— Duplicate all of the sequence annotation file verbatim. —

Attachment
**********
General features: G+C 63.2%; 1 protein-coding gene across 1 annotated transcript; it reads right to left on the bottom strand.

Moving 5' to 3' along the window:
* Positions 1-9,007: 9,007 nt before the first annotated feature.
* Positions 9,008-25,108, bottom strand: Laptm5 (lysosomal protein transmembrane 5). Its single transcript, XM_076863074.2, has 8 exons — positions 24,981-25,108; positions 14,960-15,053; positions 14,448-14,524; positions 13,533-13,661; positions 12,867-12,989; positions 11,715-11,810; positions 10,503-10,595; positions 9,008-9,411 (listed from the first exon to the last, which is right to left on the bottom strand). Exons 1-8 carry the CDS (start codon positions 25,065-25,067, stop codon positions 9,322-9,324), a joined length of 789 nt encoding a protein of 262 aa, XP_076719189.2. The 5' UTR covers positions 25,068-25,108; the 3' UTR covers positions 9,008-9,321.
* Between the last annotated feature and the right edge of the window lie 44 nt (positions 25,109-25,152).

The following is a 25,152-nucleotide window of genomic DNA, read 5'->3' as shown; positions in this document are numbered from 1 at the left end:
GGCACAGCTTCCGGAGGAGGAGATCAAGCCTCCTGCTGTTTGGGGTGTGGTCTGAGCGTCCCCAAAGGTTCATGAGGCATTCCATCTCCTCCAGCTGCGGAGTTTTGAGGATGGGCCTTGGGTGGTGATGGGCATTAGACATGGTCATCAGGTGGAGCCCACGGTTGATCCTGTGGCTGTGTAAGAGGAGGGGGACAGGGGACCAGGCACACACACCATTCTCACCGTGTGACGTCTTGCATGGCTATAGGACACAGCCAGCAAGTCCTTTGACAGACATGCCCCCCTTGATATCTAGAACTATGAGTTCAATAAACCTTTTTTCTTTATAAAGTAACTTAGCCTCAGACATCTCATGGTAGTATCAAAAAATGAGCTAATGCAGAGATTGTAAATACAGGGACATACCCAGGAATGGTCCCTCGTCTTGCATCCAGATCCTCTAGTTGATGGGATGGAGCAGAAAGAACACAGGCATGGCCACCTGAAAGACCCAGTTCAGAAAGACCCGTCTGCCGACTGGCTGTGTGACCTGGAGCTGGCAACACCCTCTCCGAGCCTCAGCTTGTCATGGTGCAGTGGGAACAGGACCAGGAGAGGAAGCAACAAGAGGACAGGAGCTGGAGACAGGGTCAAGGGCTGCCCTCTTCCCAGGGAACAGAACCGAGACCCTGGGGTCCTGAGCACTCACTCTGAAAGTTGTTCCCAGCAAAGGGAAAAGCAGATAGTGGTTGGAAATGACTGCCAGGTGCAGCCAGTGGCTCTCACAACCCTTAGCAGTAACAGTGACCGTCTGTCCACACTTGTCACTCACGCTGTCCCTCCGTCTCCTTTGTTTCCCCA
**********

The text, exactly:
General features: G+C 63.2%; 1 protein-coding gene across 1 annotated transcript; it reads right to left on the bottom strand.

Moving 5' to 3' along the window:
* Positions 1-9,007: 9,007 nt before the first annotated feature.
* Positions 9,008-25,108, bottom strand: Laptm5 (lysosomal protein transmembrane 5). Its single transcript, XM_076863074.2, has 8 exons — positions 24,981-25,108; positions 14,960-15,053; positions 14,448-14,524; positions 13,533-13,661; positions 12,867-12,989; positions 11,715-11,810; positions 10,503-10,595; positions 9,008-9,411 (listed from the first exon to the last, which is right to left on the bottom strand). Exons 1-8 carry the CDS (start codon positions 25,065-25,067, stop codon positions 9,322-9,324), a joined length of 789 nt encoding a protein of 262 aa, XP_076719189.2. The 5' UTR covers positions 25,068-25,108; the 3' UTR covers positions 9,008-9,321.
* Between the last annotated feature and the right edge of the window lie 44 nt (positions 25,109-25,152).

The following is a 25,152-nucleotide window of genomic DNA, read 5'->3' as shown; positions in this document are numbered from 1 at the left end:
GGCACAGCTTCCGGAGGAGGAGATCAAGCCTCCTGCTGTTTGGGGTGTGGTCTGAGCGTCCCCAAAGGTTCATGAGGCATTCCATCTCCTCCAGCTGCGGAGTTTTGAGGATGGGCCTTGGGTGGTGATGGGCATTAGACATGGTCATCAGGTGGAGCCCACGGTTGATCCTGTGGCTGTGTAAGAGGAGGGGGACAGGGGACCAGGCACACACACCATTCTCACCGTGTGACGTCTTGCATGGCTATAGGACACAGCCAGCAAGTCCTTTGACAGACATGCCCCCCTTGATATCTAGAACTATGAGTTCAATAAACCTTTTTTCTTTATAAAGTAACTTAGCCTCAGACATCTCATGGTAGTATCAAAAAATGAGCTAATGCAGAGATTGTAAATACAGGGACATACCCAGGAATGGTCCCTCGTCTTGCATCCAGATCCTCTAGTTGATGGGATGGAGCAGAAAGAACACAGGCATGGCCACCTGAAAGACCCAGTTCAGAAAGACCCGTCTGCCGACTGGCTGTGTGACCTGGAGCTGGCAACACCCTCTCCGAGCCTCAGCTTGTCATGGTGCAGTGGGAACAGGACCAGGAGAGGAAGCAACAAGAGGACAGGAGCTGGAGACAGGGTCAAGGGCTGCCCTCTTCCCAGGGAACAGAACCGAGACCCTGGGGTCCTGAGCACTCACTCTGAAAGTTGTTCCCAGCAAAGGGAAAAGCAGATAGTGGTTGGAAATGACTGCCAGGTGCAGCCAGTGGCTCTCACAACCCTTAGCAGTAACAGTGACCGTCTGTCCACACTTGTCACTCACGCTGTCCCTCCGTCTCCTTTGTTTCCCCA